3. Emma on said:

      Another case for Matthew Shardlakewhen an ageing and increasingly gout- ridden Henry VIII is between Anne of Cleeves and Katherine Howard, wives 4 and 5, Thomas Cromwell once more calls upon Shardlake to solve a case.In paranoid times, England has no allies in Europe; where once reformist fervour swept the nation, and not so long ago, the tides have turned and against Lord Cromwell. Political chaos is the order of the day where intrigue and plots abound and where no-one can be trusted.CJ Sansom [...]

    4. Phrynne on said:

      Another excellent read in this fantastic series. I thought I was getting a bit bored with historical fiction but there was nothing boring about Dark Fire. Matthew Shardlake is such an interesting main character and he manages to gain a new assistant in this book who suits him admirably. Not one but two mysteries running parallel kept the pace of the story going and I found the historical detail to be just right - not too little or too much. Now to find the time to read the next one. I do love a [...]

    5. Samantha on said:

      I loved this sequel even more than the first book in the series! The author's credentials as a lawyer with a PhD in history are evident in the complex, finely written story that he creates around Tudor era lawyer, Matthew Shardlake.There is really no part of this book that I can disparage. The characters are multifaceted and realistic. I adore Matthew - he is clever and righteous but also insecure and modest. In this novel he is paired up perfectly with Jack Barak, who is young, courageous, and [...]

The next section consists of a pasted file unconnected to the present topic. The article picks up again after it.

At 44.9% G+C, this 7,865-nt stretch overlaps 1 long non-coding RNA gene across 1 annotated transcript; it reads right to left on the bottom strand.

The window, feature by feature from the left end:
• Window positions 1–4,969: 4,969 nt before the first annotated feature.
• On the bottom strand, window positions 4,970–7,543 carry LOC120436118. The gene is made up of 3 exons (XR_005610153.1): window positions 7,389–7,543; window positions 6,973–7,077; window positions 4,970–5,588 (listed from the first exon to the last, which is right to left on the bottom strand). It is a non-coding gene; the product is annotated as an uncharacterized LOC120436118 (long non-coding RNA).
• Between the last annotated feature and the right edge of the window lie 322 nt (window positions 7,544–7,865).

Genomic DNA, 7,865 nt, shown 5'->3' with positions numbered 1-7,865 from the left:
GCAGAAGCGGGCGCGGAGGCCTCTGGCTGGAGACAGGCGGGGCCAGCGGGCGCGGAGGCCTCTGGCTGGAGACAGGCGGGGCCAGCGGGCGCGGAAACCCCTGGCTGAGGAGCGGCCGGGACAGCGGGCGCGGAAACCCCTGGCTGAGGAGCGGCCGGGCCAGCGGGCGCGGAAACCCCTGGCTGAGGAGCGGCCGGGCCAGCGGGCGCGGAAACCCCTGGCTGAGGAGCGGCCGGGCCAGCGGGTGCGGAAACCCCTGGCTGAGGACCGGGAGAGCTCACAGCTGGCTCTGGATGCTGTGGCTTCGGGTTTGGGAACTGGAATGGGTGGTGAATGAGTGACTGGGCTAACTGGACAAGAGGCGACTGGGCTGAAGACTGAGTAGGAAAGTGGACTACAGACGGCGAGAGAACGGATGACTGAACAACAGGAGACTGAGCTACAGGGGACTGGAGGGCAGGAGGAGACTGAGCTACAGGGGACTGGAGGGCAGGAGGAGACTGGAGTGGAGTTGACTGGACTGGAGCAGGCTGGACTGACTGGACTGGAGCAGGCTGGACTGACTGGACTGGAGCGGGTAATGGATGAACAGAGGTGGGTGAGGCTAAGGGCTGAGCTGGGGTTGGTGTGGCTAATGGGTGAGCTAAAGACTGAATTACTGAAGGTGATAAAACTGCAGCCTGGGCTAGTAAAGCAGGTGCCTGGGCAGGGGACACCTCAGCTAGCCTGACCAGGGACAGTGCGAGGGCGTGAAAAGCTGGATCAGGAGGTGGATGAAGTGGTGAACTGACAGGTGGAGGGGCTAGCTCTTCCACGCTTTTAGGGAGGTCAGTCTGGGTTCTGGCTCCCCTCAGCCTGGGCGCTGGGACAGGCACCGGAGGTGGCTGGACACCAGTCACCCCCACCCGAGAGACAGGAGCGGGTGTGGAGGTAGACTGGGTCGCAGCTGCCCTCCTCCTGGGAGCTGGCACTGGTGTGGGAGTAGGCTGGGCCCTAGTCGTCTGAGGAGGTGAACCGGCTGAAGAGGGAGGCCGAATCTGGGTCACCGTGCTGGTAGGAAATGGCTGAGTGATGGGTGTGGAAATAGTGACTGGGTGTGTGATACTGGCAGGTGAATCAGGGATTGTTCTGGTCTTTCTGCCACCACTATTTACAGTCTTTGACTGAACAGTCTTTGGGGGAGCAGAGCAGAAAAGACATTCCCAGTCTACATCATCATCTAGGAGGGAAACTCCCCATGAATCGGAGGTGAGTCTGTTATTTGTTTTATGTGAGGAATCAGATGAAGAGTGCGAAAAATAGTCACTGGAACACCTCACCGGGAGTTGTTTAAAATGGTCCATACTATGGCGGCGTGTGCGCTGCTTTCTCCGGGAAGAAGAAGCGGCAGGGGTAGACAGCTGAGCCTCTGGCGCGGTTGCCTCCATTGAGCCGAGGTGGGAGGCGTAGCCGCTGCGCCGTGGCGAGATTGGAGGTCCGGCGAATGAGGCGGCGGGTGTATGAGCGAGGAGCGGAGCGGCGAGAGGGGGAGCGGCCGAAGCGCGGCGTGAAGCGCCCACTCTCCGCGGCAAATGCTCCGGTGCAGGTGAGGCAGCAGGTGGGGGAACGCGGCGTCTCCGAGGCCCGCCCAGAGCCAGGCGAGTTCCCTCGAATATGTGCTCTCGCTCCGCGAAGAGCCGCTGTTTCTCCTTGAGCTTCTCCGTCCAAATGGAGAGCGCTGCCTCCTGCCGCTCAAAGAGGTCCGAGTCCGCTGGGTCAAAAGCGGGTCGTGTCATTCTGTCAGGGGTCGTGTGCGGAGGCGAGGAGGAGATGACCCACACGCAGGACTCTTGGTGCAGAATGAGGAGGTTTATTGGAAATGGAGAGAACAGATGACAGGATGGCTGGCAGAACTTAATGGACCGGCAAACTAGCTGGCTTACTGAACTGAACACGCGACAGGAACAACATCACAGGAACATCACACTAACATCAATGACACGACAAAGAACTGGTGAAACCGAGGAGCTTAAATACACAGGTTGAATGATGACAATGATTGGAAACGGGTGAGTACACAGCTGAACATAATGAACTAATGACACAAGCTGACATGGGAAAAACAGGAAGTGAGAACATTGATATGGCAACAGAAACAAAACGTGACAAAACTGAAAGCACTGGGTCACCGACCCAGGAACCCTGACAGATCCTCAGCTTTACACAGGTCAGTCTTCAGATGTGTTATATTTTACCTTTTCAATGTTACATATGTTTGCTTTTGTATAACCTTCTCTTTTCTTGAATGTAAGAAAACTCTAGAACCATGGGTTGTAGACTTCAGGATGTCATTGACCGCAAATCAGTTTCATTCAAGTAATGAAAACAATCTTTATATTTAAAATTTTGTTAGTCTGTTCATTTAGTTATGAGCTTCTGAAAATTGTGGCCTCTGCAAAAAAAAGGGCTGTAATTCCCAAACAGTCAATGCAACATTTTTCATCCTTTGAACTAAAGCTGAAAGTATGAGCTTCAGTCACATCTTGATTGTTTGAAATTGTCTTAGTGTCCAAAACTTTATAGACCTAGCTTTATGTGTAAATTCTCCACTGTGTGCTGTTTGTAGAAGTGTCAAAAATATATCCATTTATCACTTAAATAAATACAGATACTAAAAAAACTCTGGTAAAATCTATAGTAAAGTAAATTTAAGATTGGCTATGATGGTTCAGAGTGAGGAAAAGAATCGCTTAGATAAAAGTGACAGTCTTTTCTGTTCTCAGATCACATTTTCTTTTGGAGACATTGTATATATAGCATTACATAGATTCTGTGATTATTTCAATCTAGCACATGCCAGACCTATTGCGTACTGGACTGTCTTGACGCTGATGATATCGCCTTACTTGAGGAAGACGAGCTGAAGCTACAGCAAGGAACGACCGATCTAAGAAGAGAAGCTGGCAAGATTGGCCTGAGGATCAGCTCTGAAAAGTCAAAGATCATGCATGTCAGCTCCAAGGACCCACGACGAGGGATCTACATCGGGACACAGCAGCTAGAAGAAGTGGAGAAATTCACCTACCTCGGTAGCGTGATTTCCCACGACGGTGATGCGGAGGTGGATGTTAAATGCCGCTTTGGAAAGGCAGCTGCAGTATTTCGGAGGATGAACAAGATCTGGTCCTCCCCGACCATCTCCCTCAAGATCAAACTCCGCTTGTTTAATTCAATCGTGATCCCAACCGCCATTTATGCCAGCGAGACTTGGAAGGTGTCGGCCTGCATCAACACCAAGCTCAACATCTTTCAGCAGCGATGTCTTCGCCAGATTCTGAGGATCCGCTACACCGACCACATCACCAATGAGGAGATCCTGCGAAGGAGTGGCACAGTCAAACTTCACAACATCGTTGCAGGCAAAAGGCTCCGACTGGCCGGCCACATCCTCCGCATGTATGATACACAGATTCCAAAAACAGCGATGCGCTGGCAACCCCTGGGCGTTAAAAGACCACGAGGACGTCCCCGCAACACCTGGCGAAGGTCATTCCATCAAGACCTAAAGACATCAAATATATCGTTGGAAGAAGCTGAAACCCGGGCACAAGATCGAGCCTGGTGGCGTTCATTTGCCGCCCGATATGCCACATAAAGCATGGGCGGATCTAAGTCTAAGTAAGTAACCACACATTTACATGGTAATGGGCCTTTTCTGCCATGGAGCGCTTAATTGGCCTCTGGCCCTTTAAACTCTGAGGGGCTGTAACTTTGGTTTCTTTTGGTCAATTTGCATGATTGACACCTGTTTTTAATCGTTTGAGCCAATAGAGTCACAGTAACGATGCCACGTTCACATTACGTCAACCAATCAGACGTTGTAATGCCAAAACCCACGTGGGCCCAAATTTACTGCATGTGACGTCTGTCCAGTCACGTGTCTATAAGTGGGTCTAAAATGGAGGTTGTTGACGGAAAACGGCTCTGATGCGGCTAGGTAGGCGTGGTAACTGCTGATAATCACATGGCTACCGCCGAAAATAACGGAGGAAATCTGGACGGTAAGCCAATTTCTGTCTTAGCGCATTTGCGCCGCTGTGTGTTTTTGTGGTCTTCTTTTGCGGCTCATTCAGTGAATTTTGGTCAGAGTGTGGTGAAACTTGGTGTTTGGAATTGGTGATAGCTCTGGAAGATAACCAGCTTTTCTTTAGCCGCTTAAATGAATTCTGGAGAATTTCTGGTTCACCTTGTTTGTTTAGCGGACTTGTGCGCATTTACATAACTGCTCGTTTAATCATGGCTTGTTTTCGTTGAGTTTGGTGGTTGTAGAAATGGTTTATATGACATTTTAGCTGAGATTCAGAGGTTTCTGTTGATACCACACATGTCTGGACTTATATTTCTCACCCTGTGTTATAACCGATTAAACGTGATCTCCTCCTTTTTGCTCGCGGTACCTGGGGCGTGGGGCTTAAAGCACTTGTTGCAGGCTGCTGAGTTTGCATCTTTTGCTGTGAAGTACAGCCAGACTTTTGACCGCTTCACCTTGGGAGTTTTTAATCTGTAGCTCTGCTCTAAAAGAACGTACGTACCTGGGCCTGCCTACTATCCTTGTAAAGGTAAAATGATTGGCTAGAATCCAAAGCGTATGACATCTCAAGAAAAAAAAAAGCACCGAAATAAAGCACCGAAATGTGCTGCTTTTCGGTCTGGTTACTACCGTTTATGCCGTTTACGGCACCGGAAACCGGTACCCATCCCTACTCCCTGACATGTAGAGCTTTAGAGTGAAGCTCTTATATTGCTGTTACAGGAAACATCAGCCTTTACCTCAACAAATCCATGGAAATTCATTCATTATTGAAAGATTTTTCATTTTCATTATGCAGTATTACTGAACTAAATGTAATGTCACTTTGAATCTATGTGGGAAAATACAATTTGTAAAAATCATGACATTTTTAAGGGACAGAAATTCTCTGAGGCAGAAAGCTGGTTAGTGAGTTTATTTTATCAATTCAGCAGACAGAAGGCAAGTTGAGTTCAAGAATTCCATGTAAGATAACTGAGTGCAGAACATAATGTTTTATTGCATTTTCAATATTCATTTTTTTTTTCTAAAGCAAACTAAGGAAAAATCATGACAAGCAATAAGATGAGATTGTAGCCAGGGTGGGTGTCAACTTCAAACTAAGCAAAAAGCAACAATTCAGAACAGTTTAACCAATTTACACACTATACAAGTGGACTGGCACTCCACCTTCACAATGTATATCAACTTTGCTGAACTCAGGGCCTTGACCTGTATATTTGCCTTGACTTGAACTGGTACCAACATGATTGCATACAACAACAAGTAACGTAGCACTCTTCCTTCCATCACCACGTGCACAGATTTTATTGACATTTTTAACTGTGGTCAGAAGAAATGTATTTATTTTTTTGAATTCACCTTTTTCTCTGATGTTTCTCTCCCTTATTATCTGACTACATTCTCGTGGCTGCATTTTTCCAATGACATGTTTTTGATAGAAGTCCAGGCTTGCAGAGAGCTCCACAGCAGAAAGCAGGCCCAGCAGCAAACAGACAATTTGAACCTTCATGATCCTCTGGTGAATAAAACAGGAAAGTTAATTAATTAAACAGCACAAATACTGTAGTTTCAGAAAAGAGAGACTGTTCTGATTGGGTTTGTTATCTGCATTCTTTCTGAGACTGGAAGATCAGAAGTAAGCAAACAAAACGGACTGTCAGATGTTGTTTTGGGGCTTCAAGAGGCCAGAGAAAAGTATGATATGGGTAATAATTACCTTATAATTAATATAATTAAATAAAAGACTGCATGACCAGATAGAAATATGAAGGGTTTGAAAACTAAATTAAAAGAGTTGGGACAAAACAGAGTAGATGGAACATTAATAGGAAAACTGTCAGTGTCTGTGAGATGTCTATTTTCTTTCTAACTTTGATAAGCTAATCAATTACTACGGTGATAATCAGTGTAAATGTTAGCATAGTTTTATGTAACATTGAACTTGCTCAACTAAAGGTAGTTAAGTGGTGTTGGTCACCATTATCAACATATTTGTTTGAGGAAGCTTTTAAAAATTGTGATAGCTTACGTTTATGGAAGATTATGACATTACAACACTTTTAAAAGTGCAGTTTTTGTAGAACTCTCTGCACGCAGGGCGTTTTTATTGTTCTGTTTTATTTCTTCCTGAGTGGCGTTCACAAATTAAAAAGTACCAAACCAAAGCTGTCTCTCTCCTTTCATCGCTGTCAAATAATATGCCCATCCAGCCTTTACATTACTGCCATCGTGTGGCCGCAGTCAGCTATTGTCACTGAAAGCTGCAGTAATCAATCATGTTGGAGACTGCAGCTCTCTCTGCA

6. Lance Greenfield on said:

      Continual suspenseMatthew Shardlake has put the nerve-wracking episode of his investigations at Scarnsea Monastery behind him and is living the relatively quiet life of a London lawyer of the Tudor era. Suddenly, his peace is shattered. He is asked to defend a young lady who is accused of murdering her cousin, but refuses to speak to anyone, even Shardlake. A difficult task, and even more stressful because failing to plea when brought to court in those days resulted in a slow and agonising death [...]

    7. Morana Mazor on said:

      I još jedan odličan Sansomov roman! Moji su omiljeni žanrovi povijesni i trileri, a ovaj autor ih genijalno spaja. Radnja se događa u Engeskoj u doba Henrika VIII kada Mathew Shardlake, odvjetnik, rješava interesantne slučajeve kroz koje, uz uživanje u napetoj radnji, uživamo i u temeljitim opisima načina života, običaja, politike i nekih povijesnih ličnosti spomenutog razdoblja. S užitkom krećem na sljedeći roman ovog autora!

    8. Paul on said: